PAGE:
The number of guides will also be increased from six to 20.
It is important to note, this demonstration test was planned to showcase and introduce Japan's automated driving technology to the world. Level 4 driving without an on-board operator is technically possible, but in order to ensure vehicle safety, a method of relying on the "human eye" of an on-board operator, a guide, and remote monitoring was adopted.
Nevertheless, the fact that these accidents occurred is an extremely important lesson for the future use of automated vehicles (service vehicles) in public transportation.

 Nissan to Start Third Phase of Automated Driving on Demand "Easy Ride" Demonstration Experiment

Nissan will conduct the third phase of the "Easy Ride" automated driving on-demand demonstration test in the Minato Mirai district of Yokohama from September 21, 2021 to October 30, 2021 (8:30 a.m. to 4:00 p.m.).
This time, it will be linked to the AI-operated bus, and an application service for smartphones that NTT DOCOMO is running nationwide.


The AI-operated bus is a system in which AI (artificial intelligence) sets the best route and time, based on the status of boarding and stopping requests. According to Nissan, NTT DOCOMO customized the system to fit Easy Ride based on Nissan's various requests.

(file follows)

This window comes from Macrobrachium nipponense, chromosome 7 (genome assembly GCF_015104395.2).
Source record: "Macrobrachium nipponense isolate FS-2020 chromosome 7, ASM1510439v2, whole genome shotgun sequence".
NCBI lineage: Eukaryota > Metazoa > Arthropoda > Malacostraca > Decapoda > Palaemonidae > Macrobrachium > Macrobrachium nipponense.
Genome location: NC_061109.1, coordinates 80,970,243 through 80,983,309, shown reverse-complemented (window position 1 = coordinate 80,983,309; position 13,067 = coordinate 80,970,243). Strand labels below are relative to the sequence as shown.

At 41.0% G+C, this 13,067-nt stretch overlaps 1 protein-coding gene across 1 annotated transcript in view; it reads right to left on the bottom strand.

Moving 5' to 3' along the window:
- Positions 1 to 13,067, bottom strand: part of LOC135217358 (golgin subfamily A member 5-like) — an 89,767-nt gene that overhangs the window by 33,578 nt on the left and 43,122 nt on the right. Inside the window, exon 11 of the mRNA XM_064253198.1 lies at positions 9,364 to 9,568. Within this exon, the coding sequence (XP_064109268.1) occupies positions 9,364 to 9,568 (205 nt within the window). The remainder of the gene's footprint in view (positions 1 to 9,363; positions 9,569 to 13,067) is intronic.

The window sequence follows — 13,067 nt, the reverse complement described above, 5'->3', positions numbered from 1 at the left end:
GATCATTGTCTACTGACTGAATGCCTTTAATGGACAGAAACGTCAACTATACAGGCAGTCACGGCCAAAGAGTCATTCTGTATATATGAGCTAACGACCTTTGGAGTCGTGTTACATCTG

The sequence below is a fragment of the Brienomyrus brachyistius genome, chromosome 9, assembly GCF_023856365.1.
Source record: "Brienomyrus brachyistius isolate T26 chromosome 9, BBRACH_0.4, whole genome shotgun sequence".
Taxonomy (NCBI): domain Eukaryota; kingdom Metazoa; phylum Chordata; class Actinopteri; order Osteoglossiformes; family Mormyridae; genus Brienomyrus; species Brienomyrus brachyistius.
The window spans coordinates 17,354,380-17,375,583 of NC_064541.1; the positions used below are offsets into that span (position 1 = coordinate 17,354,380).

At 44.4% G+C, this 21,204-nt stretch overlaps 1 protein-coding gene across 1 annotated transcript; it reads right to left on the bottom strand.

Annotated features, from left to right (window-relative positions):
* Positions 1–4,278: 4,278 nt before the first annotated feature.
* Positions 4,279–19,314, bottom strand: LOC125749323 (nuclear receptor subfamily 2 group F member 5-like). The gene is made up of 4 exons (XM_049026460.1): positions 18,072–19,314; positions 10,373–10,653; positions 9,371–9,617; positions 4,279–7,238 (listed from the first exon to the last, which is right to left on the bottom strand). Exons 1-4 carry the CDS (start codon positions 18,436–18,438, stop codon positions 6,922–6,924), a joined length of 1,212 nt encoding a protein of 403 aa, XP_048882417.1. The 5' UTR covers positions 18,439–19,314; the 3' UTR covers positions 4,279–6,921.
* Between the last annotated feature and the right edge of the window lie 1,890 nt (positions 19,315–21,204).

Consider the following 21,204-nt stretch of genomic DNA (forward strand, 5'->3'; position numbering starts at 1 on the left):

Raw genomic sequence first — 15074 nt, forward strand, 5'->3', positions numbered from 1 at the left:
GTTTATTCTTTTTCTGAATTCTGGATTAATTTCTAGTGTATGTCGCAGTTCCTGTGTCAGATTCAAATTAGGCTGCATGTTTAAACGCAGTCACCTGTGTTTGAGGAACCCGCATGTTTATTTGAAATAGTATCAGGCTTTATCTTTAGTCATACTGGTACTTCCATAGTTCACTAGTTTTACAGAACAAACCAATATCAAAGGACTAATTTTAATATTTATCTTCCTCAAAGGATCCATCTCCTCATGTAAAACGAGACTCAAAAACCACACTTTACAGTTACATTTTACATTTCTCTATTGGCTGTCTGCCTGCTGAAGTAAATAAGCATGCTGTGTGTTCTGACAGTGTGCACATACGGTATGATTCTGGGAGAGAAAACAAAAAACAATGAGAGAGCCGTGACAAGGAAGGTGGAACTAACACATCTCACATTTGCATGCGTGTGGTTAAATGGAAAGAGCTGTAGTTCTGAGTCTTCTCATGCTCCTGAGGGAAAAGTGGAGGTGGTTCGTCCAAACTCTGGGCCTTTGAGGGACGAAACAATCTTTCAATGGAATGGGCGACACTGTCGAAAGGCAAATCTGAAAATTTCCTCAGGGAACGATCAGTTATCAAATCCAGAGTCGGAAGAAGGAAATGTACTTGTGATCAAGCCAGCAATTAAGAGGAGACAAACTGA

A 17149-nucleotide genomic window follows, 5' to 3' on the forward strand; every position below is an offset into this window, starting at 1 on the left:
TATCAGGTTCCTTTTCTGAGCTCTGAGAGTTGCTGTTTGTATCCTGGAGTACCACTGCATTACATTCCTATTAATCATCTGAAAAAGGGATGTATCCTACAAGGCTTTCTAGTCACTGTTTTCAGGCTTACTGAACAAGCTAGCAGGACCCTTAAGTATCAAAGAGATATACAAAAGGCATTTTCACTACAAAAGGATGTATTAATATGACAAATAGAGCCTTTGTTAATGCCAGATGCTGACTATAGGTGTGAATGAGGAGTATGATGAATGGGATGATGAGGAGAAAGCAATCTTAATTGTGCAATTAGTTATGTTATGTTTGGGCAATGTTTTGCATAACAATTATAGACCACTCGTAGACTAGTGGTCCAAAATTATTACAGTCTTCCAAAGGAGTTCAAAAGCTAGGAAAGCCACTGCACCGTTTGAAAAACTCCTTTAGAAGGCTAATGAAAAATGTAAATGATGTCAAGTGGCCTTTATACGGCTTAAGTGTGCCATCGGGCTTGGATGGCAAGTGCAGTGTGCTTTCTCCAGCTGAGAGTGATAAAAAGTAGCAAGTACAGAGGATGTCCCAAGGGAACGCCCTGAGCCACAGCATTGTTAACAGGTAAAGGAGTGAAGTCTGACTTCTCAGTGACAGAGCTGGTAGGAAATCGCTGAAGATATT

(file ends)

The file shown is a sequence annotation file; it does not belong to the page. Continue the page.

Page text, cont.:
In addition, the e-NV200 EV, which will be the vehicle, has an onboard ECU with a system for monitoring and making decisions while driving. As a result, unlike the previous two demonstration tests, there was no operator in charge of the system on board, and the support car that follows the vehicle from behind was also eliminated.

The Easy Ride's route is in areas with heavy traffic of people and cars, such as the Red Brick Warehouse and the Yokohama Chinatown areas. Even with Level 2 automated driving with an operator in the driver's seat at all times, careful consideration must be given to ensuring safety.
The timing of the third phase of the Easy Ride demonstration test is set just after the aforementioned accident at the Tokyo Paralympics athletes' village, which means that Nissan will once again be raising awareness for the need to ensure safety of its operations.